STAND-UP TUESDAYS: Natasha Leggero


We have been saying it for weeks, but Under The Gun Review is undergoing an evolution of sorts and part of this change involves the unveiling of many new, recurring features. Today we are continuing the debut one of our most anticipated features, a weekly comedy spotlight written by the wonderfully talented Angie Frissore. Covering both known and unknown comics, Stand-up Tuesdays is your new source for all things funny.

This week, we are putting a spotlight on Natasha Leggero and her latest special, Coke MoneyIf you or your comedy troupe would like to be featured on Stand-Up Tuesdays, please email

Stand-up comedy has always been an industry dominated by males, with the errant hilariously funny female creeping into it once in a while.  But despite the talents of such queens of comedy as Lisa Lampinelli and Margaret Cho, stand-up comedy continues to be a massive sausage party, partly in thanks to actresses-turned-comediennes such as Natasha Leggero.

Perhaps it was her holier-than-thou stint as a judge on season seven of Last Comic Standing – or those god awful gloves – that left me with a horrid, lackluster opinion of Leggero and her comedy, but five attempts later and I still can’t make it all the way through Coke Money (Leggero’s latest release).

Released in March 2011, Coke Money is nothing more than an attempt to ride the coat-tails of LCS’s success.  A relative unknown in stand-up, Leggero gained most of her success as an actress, with appearances in Reno 911, It’s Always Sunny in Philadelphia (one of the strippers), and last year’s He’s Just Not That into You. A regular panelist on ‘Chelsea Lately’, Leggero left many LCS fans wondering just how she managed to secure a spot on the show’s judging panel.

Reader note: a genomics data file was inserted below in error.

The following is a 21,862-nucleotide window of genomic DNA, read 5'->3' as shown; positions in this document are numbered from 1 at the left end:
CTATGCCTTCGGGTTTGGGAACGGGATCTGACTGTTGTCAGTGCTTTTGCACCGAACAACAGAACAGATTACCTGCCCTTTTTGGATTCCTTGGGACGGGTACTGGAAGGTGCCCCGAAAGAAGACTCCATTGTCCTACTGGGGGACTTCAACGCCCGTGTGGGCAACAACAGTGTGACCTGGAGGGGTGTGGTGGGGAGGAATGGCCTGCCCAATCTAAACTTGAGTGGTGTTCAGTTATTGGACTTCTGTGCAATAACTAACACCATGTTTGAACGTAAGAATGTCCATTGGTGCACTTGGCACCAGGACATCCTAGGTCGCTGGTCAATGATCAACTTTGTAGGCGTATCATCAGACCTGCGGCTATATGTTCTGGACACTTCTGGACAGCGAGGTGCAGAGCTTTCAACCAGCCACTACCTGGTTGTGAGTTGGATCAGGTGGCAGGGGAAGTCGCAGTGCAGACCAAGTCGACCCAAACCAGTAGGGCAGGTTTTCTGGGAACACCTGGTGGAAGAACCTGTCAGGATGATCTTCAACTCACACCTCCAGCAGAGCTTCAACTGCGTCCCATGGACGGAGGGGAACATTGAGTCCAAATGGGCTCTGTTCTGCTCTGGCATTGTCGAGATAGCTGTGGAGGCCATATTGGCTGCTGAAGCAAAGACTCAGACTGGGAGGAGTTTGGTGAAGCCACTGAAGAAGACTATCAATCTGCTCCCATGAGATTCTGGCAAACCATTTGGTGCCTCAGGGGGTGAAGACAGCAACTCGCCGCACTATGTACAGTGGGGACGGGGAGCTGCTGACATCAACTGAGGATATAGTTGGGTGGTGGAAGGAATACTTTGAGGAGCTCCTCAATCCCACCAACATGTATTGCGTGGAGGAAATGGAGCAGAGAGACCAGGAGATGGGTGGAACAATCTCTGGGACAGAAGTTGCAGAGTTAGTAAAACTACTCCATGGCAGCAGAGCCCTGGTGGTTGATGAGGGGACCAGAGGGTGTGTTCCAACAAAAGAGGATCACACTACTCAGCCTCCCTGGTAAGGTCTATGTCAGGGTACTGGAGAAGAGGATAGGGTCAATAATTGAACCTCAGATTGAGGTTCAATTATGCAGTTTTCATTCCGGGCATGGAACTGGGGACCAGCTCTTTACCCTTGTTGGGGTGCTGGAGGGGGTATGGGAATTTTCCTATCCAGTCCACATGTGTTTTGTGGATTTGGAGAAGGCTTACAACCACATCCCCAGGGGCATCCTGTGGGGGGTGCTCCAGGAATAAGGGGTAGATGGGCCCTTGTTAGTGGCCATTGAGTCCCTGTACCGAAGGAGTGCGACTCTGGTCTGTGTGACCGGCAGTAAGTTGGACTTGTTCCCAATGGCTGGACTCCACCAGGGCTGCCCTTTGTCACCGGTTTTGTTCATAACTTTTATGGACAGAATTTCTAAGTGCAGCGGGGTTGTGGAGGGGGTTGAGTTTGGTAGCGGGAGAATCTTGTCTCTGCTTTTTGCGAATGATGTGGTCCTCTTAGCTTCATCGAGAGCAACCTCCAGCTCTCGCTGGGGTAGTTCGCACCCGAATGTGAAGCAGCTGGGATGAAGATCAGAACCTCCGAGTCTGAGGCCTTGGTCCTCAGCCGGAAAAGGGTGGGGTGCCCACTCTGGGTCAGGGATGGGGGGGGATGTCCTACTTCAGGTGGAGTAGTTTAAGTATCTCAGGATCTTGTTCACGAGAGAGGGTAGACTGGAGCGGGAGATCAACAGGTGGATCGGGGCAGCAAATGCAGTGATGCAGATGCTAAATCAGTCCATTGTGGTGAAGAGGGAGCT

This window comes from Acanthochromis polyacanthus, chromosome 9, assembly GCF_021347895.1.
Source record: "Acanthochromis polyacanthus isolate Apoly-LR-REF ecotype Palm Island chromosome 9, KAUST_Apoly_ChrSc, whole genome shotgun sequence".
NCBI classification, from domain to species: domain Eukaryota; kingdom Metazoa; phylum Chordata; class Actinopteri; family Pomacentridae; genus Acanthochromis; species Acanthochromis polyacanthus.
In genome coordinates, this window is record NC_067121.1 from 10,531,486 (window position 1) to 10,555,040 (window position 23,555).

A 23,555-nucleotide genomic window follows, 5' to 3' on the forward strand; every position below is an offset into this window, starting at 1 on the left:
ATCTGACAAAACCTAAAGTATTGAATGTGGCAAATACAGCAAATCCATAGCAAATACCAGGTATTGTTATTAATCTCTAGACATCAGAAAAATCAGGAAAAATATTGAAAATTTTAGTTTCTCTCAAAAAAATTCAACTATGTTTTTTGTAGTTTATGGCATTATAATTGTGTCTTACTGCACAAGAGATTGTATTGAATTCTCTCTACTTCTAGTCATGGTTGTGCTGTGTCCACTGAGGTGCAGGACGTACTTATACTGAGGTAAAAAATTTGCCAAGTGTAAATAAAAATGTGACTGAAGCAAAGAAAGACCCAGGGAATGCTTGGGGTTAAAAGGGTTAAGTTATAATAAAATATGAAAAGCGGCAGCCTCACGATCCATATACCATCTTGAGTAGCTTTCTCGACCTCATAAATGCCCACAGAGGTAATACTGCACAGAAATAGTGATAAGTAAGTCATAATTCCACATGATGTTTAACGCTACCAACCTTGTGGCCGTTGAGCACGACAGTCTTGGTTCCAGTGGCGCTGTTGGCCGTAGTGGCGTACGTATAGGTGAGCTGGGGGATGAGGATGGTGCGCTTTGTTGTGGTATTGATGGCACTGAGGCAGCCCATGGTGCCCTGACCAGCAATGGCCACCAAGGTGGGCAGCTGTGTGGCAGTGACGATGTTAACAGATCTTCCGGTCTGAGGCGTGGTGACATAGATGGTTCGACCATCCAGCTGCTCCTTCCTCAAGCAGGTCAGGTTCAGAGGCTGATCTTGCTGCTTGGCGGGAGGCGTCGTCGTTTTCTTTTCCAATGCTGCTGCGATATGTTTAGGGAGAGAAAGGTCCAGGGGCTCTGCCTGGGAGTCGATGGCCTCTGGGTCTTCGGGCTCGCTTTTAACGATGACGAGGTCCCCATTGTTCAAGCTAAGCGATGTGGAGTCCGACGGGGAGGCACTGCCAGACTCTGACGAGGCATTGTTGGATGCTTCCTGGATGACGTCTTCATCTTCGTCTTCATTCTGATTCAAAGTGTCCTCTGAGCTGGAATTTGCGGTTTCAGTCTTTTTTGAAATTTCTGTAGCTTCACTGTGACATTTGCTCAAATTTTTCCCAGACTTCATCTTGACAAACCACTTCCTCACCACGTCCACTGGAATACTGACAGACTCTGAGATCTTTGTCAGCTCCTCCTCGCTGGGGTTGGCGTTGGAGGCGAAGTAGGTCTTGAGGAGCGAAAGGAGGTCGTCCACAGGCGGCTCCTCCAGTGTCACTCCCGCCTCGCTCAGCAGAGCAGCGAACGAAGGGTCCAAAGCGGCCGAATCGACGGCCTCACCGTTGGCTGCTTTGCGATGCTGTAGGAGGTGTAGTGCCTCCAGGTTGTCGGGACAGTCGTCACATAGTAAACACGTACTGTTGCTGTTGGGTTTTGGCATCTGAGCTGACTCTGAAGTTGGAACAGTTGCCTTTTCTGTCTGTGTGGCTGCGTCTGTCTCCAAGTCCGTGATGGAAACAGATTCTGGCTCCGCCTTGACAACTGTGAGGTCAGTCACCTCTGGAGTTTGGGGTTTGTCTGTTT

More specifically, how does an actress who isn’t that funny get selected to tell other people whether or not they’re funny?

I won’t go as far as to say that Natasha isn’t funny at all – clearly she is, otherwise she never would have been shoved down our collective throats.  But good comedy is about relativity – how much of a comedian’s act fans can empathize with – and that’s something that is drastically missing with Leggero.

Right from the start of Coke Money, Leggero’s off-putting, spoiled-brat tone of voice feels better suited for daytime television than for comedy, as she airily talks about fur, diamonds, and being hot.

“The only way I know I how to make a diamond is to jerk off an old man,” Leggero opens with.

Somehow that doesn’t surprise me.

Leggero’s tone of voice and attitude throughout Coke Money reeks of disinterest – she doesn’t care if you’re laughing or not.  This indifference may work for some comedians, but with Leggero it’s the comedic equivalent of her standing on stage with her hands over her ears yelling, “Lalalalala, I can’t hear you!”

What works for other successful comics is a level of either likeability or pity – what audience doesn’t appreciate a well-crafted, truly self-deprecating line of humor? Instead, Leggero ostracizes fans by placing herself above them and broadcasting the type of ‘hot popular chick who is used to getting what she wants’ attitude.   While that may work on the casting couch, it doesn’t really go far with true stand-up fans.

In Coke Money, Leggero jokes about LA gangs, crackheads and hip-hop music as if none of these topics had been beaten to death by comedians years ago.  So badly was I hoping for that moment, roughly 45-minutes into the album, where she surprised me – the moment in which she finally hooked me to her side, but alas – I was not so lucky. There’s nothing truly original in Leggero’s work – it’s run of the mill open-mic humor that gets by simply on Leggero’s looks.

Does comedy need to fill its gender quota so badly that we’re willing to lower the bar on what is considered hilarious?

Written by: Angela Frissore

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  • Steve

    Leggero is very funny.

    Margaret Cho?